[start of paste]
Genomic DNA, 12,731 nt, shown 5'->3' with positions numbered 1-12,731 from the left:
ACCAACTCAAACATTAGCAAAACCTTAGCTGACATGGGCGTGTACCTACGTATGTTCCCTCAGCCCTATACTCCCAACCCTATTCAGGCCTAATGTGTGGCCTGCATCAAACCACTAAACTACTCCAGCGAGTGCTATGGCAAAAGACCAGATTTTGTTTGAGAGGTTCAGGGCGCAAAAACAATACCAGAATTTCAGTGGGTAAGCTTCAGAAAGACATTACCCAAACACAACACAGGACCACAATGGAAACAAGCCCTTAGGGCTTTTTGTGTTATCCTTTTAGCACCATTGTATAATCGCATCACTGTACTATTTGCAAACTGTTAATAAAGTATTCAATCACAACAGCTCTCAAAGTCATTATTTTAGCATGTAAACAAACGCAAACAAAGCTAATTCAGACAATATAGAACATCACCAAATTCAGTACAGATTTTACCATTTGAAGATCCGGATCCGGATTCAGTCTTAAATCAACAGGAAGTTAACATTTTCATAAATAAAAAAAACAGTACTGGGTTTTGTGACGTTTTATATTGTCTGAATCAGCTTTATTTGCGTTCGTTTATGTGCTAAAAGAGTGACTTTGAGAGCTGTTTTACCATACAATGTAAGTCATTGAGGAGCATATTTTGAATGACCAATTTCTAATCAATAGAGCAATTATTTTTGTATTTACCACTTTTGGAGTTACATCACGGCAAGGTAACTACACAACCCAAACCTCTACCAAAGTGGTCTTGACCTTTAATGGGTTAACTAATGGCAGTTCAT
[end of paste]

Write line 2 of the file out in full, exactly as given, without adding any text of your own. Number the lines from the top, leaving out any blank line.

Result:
ACCAACTCAAACATTAGCAAAACCTTAGCTGACATGGGCGTGTACCTACGTATGTTCCCTCAGCCCTATACTCCCAACCCTATTCAGGCCTAATGTGTGGCCTGCATCAAACCACTAAACTACTCCAGCGAGTGCTATGGCAAAAGACCAGATTTTGTTTGAGAGGTTCAGGGCGCAAAAACAATACCAGAATTTCAGTGGGTAAGCTTCAGAAAGACATTACCCAAACACAACACAGGACCACAATGGAAACAAGCCCTTAGGGCTTTTTGTGTTATCCTTTTAGCACCATTGTATAATCGCATCACTGTACTATTTGCAAACTGTTAATAAAGTATTCAATCACAACAGCTCTCAAAGTCATTATTTTAGCATGTAAACAAACGCAAACAAAGCTAATTCAGACAATATAGAACATCACCAAATTCAGTACAGATTTTACCATTTGAAGATCCGGATCCGGATTCAGTCTTAAATCAACAGGAAGTTAACATTTTCATAAATAAAAAAAACAGTACTGGGTTTTGTGACGTTTTATATTGTCTGAATCAGCTTTATTTGCGTTCGTTTATGTGCTAAAAGAGTGACTTTGAGAGCTGTTTTACCATACAATGTAAGTCATTGAGGAGCATATTTTGAATGACCAATTTCTAATCAATAGAGCAATTATTTTTGTATTTACCACTTTTGGAGTTACATCACGGCAAGGTAACTACACAACCCAAACCTCTACCAAAGTGGTCTTGACCTTTAATGGGTTAACTAATGGCAGTTCAT